In 2008 India became the 56th country joining the OECD schemes of Certification of Variety Identity and Purity. This was a step taken by the government of India to support the seed industry and expand the scope of seed export by adopting a globally accepted system of seed certification. However initially more or less very limited activities (export under OECD seed certification) took place for the first 10 years of membership. OECD Seed Schemes is one of the international frameworks available for certification of agricultural seeds moving in international trade. The objective of the OECD Seed Schemes is to encourage use of seeds of consistently high quality in participating countries. The Scheme authorizes use of labels and certificates for seed produced and processed for international trade according to agreed principles. India participates in the following categories:
• Grasses and legumes;
• Crucifers and other oil or fibre species;
India has adopted OECD seed schemes, which should boost its export potential, but the staff conducting all steps of certification, including seed testing, lack necessary expertise in many states;
In India certification of seed according to OECD seed schemes will be more and more important to facilitate seed export to other countries. Several countries of the world are requesting OECD seed certification standard for import of seed. In Germany the national regulations of certification correspond to those of the OECD. Therefore, the national seed certification standard in Germany is equal to the OECD seed certification standard.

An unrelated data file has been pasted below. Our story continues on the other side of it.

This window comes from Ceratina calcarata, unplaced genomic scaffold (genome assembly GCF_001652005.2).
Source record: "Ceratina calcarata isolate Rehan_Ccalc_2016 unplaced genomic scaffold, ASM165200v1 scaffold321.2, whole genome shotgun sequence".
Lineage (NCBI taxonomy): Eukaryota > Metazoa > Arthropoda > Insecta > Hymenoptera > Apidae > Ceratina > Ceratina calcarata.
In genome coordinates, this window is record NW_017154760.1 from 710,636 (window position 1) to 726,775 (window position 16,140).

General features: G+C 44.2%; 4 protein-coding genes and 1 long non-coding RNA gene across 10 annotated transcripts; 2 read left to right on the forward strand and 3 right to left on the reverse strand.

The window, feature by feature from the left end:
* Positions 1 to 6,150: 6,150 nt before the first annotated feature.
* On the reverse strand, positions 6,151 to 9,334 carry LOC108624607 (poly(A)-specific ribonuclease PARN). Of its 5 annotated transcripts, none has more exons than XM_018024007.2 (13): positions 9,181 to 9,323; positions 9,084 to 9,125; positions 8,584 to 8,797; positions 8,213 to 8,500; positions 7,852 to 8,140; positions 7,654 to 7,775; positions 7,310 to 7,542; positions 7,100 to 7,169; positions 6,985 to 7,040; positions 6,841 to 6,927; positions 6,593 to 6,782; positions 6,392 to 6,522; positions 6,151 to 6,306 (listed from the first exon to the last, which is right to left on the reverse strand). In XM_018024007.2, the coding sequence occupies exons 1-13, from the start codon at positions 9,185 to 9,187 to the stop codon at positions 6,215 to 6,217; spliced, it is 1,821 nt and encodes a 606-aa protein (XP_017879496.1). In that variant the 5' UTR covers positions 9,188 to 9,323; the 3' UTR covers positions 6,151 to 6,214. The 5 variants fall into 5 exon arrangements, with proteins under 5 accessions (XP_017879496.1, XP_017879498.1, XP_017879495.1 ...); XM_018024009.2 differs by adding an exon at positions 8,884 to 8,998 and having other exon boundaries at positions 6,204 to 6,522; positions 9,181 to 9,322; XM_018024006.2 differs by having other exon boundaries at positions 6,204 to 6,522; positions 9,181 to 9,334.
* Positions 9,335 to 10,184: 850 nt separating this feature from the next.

To prepare India for the export of seed, a training programme for international (OECD) seed certification for selected crops (sorghum, maize, paddy, sunflower) in Telangana was developed and successfully implemented in the state of Telangana with the support of the Indo-German project on Seed Sector Development. As part of the bilateral cooperation project, two one-week seminars (theory and practice including field inspection) on OECD seed certification were held in Telangana. Between 50-60 experts from the State Seed Certification Agencies, State and National Seed Corporations, SAUs/ICAR Institutes and private seed industry from 18 States across the country (directors and experts as future multipliers of seed certification bodies from the Indian federal states) participated in both training sessions. The training provided relevant know-how on the implementation of international standards in seed production and certification to the important Indian seed certification bodies and improved export opportunities for seeds from India.
Tentative activities of the bilateral project under this topic are during the ongoing phase:
• Follow-up training on International (OECD) seed certification is planned during the ongoing project phase;
• Preparation and implementation of training of Seed Analysts, Seed Inspectors and Certification officers (training of trainers).